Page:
Economy, Trade and Industry Minister Patrice Minors said that Bermuda College "will soon offer a job preparation course, the Principles of Cleaning and Sanitation." *MCT photo
Economy, Trade and Industry Minister Patrice Minors said that Bermuda College "will soon offer a job preparation course, the Principles of Cleaning and Sanitation." *MCT photo

FRIDAY, FEB. 3: A total of 25 kitchen porter work permit applications or appeals have recently been refused and Government will soon be offering a college course to make sure “Bermudians are prepared to assume these positions”.

Economy, Trade and Industry Minister Patrice Minors told the House of Assembly that the affected workers have been advised to settle their affairs and leave Bermuda.

Government placed a moratorium on work permits for landscape gardeners, kitchen porters, skilled labourers and cleaners a year ago to open up jobs for Bermudians.

Ms Minors said the processing of many work permit applications had been delayed over the last few months and kitchen porter work permits were the first to be looked at when processing resumed.

She added that employers were originally given an “aggressive timeline” for stop work notifications that had later been extended.

Ms Minors said: “While it’s understandable that many deemed the timeline to be short, it is important to note that these work permits had in fact already expired and all of the employers had benefited from continuity of service from these workers during the period that processing was delayed.”

She said Government was going to do its best to make sure Bermudians know how to do this job and the Bermuda College “will soon offer a job preparation course, the Principles of Cleaning and Sanitation.

“The Principles of Cleaning and Sanitation, covers the fundamental knowledge that is required to effectively clean, and sanitize surfaces and areas.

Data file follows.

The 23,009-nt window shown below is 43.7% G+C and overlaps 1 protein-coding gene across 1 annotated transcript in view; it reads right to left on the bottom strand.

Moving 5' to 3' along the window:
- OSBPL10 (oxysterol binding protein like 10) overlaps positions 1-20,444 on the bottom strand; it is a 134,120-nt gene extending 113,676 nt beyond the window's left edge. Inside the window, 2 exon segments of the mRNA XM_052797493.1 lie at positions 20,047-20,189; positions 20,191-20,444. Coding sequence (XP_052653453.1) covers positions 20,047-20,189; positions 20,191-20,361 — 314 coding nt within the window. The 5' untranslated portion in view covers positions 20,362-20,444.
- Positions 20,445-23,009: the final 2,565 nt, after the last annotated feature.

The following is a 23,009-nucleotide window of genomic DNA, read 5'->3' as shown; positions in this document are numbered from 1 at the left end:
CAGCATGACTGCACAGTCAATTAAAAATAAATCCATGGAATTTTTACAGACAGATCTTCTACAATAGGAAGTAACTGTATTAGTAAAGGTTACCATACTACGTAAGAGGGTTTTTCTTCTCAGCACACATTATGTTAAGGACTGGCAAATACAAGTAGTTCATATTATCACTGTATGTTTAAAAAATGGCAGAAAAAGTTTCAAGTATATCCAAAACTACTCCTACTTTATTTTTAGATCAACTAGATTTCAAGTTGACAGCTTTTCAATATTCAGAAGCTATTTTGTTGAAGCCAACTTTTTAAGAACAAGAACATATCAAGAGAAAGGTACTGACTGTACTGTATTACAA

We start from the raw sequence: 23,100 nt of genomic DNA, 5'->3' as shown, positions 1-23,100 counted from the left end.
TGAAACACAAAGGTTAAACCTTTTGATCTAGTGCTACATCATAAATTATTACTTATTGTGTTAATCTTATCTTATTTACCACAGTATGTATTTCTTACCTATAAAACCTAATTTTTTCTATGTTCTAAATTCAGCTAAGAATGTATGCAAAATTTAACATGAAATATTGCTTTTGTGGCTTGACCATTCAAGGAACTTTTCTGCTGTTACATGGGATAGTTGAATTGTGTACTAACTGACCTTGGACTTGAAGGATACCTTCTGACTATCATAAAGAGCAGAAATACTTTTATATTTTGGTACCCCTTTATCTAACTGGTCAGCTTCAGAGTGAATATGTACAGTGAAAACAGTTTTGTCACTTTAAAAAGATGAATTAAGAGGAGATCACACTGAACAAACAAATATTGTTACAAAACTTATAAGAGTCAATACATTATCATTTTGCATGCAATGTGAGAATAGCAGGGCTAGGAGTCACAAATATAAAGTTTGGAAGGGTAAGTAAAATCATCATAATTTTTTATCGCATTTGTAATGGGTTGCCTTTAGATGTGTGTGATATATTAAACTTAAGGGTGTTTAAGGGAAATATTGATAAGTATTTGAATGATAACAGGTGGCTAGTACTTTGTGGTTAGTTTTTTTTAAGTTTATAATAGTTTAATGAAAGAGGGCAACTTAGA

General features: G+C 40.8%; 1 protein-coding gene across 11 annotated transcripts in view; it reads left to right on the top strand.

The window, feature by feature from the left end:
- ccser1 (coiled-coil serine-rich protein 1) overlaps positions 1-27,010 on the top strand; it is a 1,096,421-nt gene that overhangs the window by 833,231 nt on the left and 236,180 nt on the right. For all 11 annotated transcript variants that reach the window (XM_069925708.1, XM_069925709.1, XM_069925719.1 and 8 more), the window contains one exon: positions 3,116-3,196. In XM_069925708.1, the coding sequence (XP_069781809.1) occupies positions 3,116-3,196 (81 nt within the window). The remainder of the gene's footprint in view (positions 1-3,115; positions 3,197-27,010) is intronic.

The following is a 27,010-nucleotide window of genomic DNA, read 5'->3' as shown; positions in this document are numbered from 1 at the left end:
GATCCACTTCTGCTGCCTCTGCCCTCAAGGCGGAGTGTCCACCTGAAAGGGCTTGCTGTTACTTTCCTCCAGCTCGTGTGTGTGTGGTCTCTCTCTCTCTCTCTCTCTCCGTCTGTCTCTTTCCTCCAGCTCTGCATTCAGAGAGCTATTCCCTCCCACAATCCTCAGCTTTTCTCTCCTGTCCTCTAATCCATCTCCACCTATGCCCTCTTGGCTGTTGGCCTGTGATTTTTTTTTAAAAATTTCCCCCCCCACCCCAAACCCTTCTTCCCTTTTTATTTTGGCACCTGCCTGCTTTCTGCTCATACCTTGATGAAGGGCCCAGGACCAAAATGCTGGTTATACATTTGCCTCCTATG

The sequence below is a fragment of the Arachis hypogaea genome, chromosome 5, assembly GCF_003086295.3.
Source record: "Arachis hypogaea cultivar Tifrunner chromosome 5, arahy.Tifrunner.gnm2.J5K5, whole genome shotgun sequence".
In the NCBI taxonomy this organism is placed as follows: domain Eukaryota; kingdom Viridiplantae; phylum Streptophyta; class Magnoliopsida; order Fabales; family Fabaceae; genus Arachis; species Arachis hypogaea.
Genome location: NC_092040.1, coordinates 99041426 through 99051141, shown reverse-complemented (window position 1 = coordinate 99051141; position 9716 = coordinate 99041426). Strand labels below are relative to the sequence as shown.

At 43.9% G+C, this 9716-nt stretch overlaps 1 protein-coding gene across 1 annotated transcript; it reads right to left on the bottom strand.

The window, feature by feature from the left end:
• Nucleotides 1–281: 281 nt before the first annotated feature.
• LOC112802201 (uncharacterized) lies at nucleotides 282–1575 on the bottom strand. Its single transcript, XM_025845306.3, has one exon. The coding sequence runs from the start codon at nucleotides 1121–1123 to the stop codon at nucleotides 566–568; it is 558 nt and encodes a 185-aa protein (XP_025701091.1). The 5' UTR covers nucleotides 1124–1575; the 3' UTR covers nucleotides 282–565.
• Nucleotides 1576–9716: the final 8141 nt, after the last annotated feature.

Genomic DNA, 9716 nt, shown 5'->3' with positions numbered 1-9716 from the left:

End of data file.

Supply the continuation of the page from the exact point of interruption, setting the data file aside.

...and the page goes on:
“The course is expected to commence prior to the end of February and will be offered free of charge to qualified applicants. The objective is to provide practical training that leads to employment opportunities for Bermudians.”

Ms Minors added that nearly 600 people attended Government-sponsored training programmes last year – nearly three times the number the year before.

Ms Minors told MPs: “The huge increase in the number of people attending training programmes from 2010 to 2011 can be attributed in part to the department offering a wider selection of programmes and making these programmes available to the general public as opposed to limiting the offering to registered clients of the Department of Labour and Training.

“Sustained unemployment levels are, of course, another contributing factor.”

The Department of Labour and Training offers a variety of training programmes, including computer courses and personal finance courses. In addition, those who have lost their jobs can take part in sessions designed to ease the transition into another career.

Ms Minors also said that the department had assisted 19 people with scholarships for the Bermuda College, while at least four others had help with their tuition fees at Care Computer Learning Centre and the Adult Education Centre.

The National Training Board also entered into 18 contracts for apprenticeships last year and ten companies were given payroll tax relief on training and apprenticeship programmes for Bermudians.